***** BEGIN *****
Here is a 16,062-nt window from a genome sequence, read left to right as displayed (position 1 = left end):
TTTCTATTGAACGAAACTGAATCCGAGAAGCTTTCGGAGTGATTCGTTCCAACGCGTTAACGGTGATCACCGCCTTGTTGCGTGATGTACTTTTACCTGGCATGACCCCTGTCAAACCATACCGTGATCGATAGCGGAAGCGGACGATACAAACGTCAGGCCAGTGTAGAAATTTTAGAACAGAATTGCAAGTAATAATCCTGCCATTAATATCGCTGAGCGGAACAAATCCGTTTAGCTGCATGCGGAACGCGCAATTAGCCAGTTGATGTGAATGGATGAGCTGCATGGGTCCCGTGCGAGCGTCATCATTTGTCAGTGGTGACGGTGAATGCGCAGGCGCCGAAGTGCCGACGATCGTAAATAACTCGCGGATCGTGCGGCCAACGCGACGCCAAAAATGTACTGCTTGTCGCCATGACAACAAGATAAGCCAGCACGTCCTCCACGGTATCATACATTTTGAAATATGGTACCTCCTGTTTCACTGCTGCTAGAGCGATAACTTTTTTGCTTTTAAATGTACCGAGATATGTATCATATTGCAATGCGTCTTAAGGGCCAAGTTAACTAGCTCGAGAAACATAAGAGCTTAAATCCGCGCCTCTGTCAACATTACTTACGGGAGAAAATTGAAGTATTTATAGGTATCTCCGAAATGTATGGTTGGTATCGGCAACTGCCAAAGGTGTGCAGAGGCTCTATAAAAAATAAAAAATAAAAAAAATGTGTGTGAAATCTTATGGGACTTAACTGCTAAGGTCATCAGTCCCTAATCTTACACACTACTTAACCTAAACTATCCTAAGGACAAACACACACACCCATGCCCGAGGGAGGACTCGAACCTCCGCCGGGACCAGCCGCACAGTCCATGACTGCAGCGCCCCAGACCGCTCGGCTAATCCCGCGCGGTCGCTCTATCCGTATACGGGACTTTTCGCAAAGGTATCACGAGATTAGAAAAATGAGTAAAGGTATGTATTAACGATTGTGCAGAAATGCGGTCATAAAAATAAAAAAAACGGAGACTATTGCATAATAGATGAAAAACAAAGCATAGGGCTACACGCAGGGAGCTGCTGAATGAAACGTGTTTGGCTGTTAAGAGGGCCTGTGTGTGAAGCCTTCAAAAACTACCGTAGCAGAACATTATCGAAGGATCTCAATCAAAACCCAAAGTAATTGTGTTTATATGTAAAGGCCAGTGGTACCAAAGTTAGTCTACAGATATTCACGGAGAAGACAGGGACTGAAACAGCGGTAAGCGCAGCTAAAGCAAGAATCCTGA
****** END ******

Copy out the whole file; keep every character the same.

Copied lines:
Here is a 16,062-nt window from a genome sequence, read left to right as displayed (position 1 = left end):
TTTCTATTGAACGAAACTGAATCCGAGAAGCTTTCGGAGTGATTCGTTCCAACGCGTTAACGGTGATCACCGCCTTGTTGCGTGATGTACTTTTACCTGGCATGACCCCTGTCAAACCATACCGTGATCGATAGCGGAAGCGGACGATACAAACGTCAGGCCAGTGTAGAAATTTTAGAACAGAATTGCAAGTAATAATCCTGCCATTAATATCGCTGAGCGGAACAAATCCGTTTAGCTGCATGCGGAACGCGCAATTAGCCAGTTGATGTGAATGGATGAGCTGCATGGGTCCCGTGCGAGCGTCATCATTTGTCAGTGGTGACGGTGAATGCGCAGGCGCCGAAGTGCCGACGATCGTAAATAACTCGCGGATCGTGCGGCCAACGCGACGCCAAAAATGTACTGCTTGTCGCCATGACAACAAGATAAGCCAGCACGTCCTCCACGGTATCATACATTTTGAAATATGGTACCTCCTGTTTCACTGCTGCTAGAGCGATAACTTTTTTGCTTTTAAATGTACCGAGATATGTATCATATTGCAATGCGTCTTAAGGGCCAAGTTAACTAGCTCGAGAAACATAAGAGCTTAAATCCGCGCCTCTGTCAACATTACTTACGGGAGAAAATTGAAGTATTTATAGGTATCTCCGAAATGTATGGTTGGTATCGGCAACTGCCAAAGGTGTGCAGAGGCTCTATAAAAAATAAAAAATAAAAAAAATGTGTGTGAAATCTTATGGGACTTAACTGCTAAGGTCATCAGTCCCTAATCTTACACACTACTTAACCTAAACTATCCTAAGGACAAACACACACACCCATGCCCGAGGGAGGACTCGAACCTCCGCCGGGACCAGCCGCACAGTCCATGACTGCAGCGCCCCAGACCGCTCGGCTAATCCCGCGCGGTCGCTCTATCCGTATACGGGACTTTTCGCAAAGGTATCACGAGATTAGAAAAATGAGTAAAGGTATGTATTAACGATTGTGCAGAAATGCGGTCATAAAAATAAAAAAAACGGAGACTATTGCATAATAGATGAAAAACAAAGCATAGGGCTACACGCAGGGAGCTGCTGAATGAAACGTGTTTGGCTGTTAAGAGGGCCTGTGTGTGAAGCCTTCAAAAACTACCGTAGCAGAACATTATCGAAGGATCTCAATCAAAACCCAAAGTAATTGTGTTTATATGTAAAGGCCAGTGGTACCAAAGTTAGTCTACAGATATTCACGGAGAAGACAGGGACTGAAACAGCGGTAAGCGCAGCTAAAGCAAGAATCCTGA